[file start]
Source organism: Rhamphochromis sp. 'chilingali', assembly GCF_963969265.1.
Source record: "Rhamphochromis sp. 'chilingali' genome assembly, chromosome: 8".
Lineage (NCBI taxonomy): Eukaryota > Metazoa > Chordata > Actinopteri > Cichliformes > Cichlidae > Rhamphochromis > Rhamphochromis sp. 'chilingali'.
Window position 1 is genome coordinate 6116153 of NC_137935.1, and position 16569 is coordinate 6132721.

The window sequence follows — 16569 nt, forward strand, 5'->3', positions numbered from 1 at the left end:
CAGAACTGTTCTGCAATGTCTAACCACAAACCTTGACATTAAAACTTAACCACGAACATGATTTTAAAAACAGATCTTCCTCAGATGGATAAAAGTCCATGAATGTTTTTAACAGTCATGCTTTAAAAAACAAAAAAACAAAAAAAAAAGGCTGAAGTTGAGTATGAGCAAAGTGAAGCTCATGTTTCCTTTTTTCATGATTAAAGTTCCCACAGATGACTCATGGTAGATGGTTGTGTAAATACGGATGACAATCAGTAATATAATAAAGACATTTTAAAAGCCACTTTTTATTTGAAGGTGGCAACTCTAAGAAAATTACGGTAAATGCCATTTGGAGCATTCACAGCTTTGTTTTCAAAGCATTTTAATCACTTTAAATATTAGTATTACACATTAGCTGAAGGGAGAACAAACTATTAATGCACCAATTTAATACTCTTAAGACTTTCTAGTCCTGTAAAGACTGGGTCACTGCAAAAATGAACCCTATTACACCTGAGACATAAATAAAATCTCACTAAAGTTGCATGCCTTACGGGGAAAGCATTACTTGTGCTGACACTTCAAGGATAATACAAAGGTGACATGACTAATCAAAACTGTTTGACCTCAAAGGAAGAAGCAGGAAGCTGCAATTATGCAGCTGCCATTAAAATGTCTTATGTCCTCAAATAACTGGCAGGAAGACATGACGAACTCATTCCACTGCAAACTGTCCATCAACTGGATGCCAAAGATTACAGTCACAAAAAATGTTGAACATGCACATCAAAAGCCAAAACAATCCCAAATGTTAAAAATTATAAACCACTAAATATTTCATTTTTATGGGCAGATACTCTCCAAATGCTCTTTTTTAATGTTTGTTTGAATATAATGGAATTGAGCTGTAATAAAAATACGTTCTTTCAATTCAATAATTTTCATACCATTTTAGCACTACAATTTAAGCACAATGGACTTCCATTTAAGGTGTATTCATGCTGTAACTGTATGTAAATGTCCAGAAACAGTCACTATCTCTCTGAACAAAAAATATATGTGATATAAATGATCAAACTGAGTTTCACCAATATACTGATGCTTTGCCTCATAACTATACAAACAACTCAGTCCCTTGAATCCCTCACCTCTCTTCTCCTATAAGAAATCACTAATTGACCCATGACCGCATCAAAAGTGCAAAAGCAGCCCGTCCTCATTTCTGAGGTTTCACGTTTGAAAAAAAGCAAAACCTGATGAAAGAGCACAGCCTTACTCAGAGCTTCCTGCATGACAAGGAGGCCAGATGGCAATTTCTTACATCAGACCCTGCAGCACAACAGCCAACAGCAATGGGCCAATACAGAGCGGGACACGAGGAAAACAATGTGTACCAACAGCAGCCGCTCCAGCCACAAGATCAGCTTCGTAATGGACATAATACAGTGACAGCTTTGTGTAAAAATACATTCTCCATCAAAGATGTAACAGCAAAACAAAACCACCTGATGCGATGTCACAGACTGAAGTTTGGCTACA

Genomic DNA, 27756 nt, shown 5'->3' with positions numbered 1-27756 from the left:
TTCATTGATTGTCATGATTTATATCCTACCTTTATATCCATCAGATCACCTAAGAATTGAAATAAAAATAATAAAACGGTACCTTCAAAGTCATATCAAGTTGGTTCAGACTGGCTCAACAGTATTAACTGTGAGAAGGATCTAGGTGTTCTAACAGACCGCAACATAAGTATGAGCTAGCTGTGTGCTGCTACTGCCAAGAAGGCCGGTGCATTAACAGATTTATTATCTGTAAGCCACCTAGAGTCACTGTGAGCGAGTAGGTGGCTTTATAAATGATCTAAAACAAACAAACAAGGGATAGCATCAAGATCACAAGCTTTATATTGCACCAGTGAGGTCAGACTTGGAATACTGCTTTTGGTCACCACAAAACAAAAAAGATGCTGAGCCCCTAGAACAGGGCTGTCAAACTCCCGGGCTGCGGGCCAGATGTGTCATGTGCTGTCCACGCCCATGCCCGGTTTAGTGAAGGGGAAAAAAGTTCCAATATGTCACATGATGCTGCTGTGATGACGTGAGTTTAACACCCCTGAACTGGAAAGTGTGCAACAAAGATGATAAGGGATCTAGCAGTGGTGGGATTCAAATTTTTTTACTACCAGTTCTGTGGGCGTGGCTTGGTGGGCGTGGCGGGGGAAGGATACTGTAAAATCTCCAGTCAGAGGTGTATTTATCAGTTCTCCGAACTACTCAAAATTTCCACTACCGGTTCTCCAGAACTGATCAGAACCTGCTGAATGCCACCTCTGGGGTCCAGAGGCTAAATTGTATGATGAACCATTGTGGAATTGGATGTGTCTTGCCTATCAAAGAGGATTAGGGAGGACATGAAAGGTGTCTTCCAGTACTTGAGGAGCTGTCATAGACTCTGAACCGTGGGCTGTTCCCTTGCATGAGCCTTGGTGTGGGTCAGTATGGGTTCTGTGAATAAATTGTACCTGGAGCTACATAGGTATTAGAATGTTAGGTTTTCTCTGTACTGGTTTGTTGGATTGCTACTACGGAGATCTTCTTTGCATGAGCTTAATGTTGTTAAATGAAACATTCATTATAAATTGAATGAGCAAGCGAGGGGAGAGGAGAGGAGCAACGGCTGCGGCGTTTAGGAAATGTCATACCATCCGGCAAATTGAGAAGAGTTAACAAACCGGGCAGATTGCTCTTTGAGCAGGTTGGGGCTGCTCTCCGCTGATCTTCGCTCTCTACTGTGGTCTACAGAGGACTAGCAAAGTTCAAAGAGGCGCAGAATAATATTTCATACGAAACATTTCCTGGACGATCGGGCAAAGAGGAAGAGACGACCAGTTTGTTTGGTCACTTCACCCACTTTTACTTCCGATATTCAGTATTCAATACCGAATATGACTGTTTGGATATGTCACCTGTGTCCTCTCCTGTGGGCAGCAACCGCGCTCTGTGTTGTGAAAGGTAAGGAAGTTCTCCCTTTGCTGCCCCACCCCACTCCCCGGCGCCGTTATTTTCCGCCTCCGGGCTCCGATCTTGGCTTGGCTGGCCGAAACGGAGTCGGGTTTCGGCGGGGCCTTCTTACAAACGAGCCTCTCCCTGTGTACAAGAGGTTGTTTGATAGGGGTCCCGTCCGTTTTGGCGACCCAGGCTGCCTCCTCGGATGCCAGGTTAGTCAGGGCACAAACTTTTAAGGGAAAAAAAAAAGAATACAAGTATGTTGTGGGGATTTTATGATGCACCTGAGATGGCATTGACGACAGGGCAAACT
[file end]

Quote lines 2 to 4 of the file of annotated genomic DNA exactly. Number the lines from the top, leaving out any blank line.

Source record: "Rhamphochromis sp. 'chilingali' genome assembly, chromosome: 8".
Lineage (NCBI taxonomy): Eukaryota > Metazoa > Chordata > Actinopteri > Cichliformes > Cichlidae > Rhamphochromis > Rhamphochromis sp. 'chilingali'.
Window position 1 is genome coordinate 6116153 of NC_137935.1, and position 16569 is coordinate 6132721.